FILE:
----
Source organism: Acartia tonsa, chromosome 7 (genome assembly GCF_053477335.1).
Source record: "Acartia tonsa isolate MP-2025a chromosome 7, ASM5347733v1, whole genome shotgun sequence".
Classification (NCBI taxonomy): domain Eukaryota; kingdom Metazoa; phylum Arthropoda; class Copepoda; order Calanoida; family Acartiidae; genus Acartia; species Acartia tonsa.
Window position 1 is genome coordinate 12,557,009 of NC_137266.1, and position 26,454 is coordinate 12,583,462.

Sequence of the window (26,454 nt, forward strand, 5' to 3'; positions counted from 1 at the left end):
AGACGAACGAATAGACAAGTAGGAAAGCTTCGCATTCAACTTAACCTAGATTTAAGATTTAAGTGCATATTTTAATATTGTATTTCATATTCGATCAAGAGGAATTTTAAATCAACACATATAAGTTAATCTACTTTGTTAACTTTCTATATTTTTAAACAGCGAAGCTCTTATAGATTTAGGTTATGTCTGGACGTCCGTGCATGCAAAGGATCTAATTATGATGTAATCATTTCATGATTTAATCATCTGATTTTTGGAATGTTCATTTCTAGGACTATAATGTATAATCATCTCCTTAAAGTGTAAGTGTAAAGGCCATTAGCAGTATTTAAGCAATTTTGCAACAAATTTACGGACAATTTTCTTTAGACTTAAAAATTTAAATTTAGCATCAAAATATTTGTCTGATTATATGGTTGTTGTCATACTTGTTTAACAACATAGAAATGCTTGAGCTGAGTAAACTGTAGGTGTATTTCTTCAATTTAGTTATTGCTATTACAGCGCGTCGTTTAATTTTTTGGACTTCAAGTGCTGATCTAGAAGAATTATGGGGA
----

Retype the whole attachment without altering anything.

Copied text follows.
Source organism: Acartia tonsa, chromosome 7 (genome assembly GCF_053477335.1).
Source record: "Acartia tonsa isolate MP-2025a chromosome 7, ASM5347733v1, whole genome shotgun sequence".
Classification (NCBI taxonomy): domain Eukaryota; kingdom Metazoa; phylum Arthropoda; class Copepoda; order Calanoida; family Acartiidae; genus Acartia; species Acartia tonsa.
Window position 1 is genome coordinate 12,557,009 of NC_137266.1, and position 26,454 is coordinate 12,583,462.

Sequence of the window (26,454 nt, forward strand, 5' to 3'; positions counted from 1 at the left end):
AGACGAACGAATAGACAAGTAGGAAAGCTTCGCATTCAACTTAACCTAGATTTAAGATTTAAGTGCATATTTTAATATTGTATTTCATATTCGATCAAGAGGAATTTTAAATCAACACATATAAGTTAATCTACTTTGTTAACTTTCTATATTTTTAAACAGCGAAGCTCTTATAGATTTAGGTTATGTCTGGACGTCCGTGCATGCAAAGGATCTAATTATGATGTAATCATTTCATGATTTAATCATCTGATTTTTGGAATGTTCATTTCTAGGACTATAATGTATAATCATCTCCTTAAAGTGTAAGTGTAAAGGCCATTAGCAGTATTTAAGCAATTTTGCAACAAATTTACGGACAATTTTCTTTAGACTTAAAAATTTAAATTTAGCATCAAAATATTTGTCTGATTATATGGTTGTTGTCATACTTGTTTAACAACATAGAAATGCTTGAGCTGAGTAAACTGTAGGTGTATTTCTTCAATTTAGTTATTGCTATTACAGCGCGTCGTTTAATTTTTTGGACTTCAAGTGCTGATCTAGAAGAATTATGGGGA